Bumble Bees: Why They Thrive and Die

May 13, 2016

Remember the massive "buzz kill" in Wilsonville, Oregon back in June 2013 when more than 50,000 bumble bees died in a Target parking lot after coming into contact with pesticide-treated flowering linden trees?

Ironically, it occurred the first day of National Pollinator Week.

Sujaya Rao, an Oregon State University (OSU) entomologist working the case, will be speaking on "The Buzz on Native Bumble Bees in Western Oregon: Why They Thrive and Die," from 12:10 to 1 p.m., Wednesday, May 18 in Room 230 of Wellman Hall. The talk, hosted by the UC Davis Department of Entomology and Nematology, is open to all interested persons.

Scientists attributed the massive bumble bee die-off to the active ingredient Dinotefuran, a neonicotinoid. 

The Oregon Department of Agriculture (ODA) then put temporary restrictions on the use of 18 pesticides containing Dinotefuran.

The Xerces Society for Invertebrate Conservation was appalled by the die-off, as many of us were--and still are. Mace Vaughan, the Xerces Society's pollinator conservation director, said in a press release:  “To our knowledge, this incident is the largest mass poisoning of bumble bees ever documented, and thankfully ODA is taking the issue very seriously. After interviewing the landscaping company that maintains dozens of ornamental trees around the Target parking lot, ODA investigators learned that the pesticide Dinotefuran had recently been applied. Investigators confirmed that Dinotefuran, sold under the trade name ‘Safari,' belongs to a class of insecticides called neonicotinoids that have been linked to bee deaths in recent years."

“Because neonicotinoids are long-lasting in plant tissues and can be found in flower nectar and pollen, and because they have been implicated in the global decline of honeybees, there have been growing concerns about their safety for pollinators,” the Xerces Society related in the press release.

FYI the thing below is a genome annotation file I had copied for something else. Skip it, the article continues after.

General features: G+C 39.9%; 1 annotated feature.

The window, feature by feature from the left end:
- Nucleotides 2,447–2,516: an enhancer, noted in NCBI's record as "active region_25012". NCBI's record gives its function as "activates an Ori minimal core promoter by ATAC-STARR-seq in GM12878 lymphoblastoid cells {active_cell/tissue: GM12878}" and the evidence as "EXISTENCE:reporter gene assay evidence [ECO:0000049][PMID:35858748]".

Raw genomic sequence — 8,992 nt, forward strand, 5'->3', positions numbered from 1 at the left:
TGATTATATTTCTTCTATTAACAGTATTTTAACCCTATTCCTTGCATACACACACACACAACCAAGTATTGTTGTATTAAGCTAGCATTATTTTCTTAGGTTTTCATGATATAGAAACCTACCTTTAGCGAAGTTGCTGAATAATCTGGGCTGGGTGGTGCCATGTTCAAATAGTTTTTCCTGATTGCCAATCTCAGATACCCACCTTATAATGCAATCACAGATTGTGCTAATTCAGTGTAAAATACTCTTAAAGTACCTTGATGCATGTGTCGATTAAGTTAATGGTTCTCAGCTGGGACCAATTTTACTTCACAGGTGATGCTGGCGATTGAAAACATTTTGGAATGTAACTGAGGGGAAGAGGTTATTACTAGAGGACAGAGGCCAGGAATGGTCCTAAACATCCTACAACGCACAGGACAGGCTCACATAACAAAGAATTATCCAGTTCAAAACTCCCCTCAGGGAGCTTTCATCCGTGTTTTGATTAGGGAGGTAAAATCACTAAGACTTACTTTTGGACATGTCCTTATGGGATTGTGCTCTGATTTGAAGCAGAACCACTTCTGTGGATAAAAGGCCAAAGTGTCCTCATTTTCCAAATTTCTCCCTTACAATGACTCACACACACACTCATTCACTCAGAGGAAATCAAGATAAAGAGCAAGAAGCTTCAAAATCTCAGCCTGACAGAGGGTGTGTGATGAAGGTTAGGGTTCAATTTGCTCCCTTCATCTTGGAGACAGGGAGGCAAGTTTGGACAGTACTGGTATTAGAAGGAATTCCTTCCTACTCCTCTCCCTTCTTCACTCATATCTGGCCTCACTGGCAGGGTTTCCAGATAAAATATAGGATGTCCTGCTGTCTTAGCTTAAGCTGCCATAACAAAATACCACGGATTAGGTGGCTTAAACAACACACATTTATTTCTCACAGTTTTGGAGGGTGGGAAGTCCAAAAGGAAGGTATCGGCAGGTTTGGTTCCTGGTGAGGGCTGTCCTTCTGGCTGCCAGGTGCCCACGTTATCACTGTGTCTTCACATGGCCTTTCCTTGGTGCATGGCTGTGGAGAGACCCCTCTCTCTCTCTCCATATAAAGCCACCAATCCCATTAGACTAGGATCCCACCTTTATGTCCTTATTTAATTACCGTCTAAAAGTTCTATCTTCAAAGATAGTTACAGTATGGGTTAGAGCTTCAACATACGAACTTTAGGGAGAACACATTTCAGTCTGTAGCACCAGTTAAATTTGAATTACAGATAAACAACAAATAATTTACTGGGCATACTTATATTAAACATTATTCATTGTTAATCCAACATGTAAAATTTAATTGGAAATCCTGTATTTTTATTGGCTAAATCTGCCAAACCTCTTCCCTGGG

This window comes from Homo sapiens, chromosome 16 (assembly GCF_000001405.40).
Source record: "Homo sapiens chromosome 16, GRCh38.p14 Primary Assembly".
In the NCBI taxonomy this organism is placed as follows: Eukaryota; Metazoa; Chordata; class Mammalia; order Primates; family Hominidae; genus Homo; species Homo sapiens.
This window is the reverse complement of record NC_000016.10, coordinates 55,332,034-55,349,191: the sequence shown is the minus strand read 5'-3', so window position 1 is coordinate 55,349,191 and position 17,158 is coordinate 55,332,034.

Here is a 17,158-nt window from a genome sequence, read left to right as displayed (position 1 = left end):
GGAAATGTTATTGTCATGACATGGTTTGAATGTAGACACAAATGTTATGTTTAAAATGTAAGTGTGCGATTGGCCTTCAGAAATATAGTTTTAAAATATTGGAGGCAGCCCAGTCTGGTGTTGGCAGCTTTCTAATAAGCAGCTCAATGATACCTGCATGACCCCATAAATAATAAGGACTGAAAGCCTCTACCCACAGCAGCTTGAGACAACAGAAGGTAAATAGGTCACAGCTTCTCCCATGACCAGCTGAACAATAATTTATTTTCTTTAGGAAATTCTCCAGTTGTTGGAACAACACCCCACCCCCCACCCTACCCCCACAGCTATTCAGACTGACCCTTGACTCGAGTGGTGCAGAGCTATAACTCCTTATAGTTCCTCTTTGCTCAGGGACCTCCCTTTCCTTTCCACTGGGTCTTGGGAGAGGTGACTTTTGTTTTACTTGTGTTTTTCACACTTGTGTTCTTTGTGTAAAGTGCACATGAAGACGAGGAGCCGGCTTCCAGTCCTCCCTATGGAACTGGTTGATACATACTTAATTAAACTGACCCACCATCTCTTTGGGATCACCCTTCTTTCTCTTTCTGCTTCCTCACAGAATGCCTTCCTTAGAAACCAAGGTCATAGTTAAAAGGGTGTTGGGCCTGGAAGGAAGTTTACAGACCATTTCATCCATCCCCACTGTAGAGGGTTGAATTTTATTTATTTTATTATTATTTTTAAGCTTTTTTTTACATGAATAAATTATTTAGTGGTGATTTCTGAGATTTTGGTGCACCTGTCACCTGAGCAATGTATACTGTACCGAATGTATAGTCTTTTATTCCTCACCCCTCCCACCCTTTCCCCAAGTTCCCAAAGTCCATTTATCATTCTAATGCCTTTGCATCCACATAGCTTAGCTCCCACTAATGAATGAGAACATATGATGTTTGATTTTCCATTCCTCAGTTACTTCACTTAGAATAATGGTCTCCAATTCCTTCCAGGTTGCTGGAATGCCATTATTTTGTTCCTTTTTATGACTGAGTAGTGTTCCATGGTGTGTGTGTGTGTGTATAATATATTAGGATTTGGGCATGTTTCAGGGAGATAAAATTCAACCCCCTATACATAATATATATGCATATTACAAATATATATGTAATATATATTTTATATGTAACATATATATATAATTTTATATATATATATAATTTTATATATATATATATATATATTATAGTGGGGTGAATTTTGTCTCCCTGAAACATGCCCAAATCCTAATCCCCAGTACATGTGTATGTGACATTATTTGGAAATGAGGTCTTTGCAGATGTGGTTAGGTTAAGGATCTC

Scott Black, executive director of the Xerces Society, noted that the pesticide was applied to the tree while it was flowering, an action that violates the product's instructions. “Beyond the fact that a pesticide was applied to plants while they were attracting large numbers of bees, in this case the pesticide was applied for purely cosmetic reasons. There was no threat to human health or the protection of farm crops that even factored into this decision.”

Rao, an OSU professor and field crop entomologist, specializes in pest management in grass seed and rotational crops, as well as native bee pollinators in agricultural and native landscapes. On her website, she lists her native bee research  objectives as:

Determine the diversity and abundance of native bees in diverse cropping systems and surrounding habitats, and evaluate the impacts of bumble bees and honey bees in pollination. Specific areas of research:

  • Red and arrow leaf clover
  • Blueberries
  • Cranberries
  • Meadowfoam

It's difficult to think of 50,000 bumble bees dying.

How long has it been since you've seen a bumble bee? Last weekend a yellow-faced bumble bee, Bombus vosnesenskii, buzzed into our Vacaville yard and foraged in the foxgloves.

Then last week, another bumble bee, the black-faced Bombus californicus, frequented the "Purple Ginny" sage (Salvia coahuilensis) in the Häagen-Dazs Honey Bee Haven on Bee Biology Road, UC Davis. Operated by the UC Davis Department of Entomology and Nematology, the half-acre bee garden is open from dawn to dusk. 

Now if we could just do more to protect the pollinators...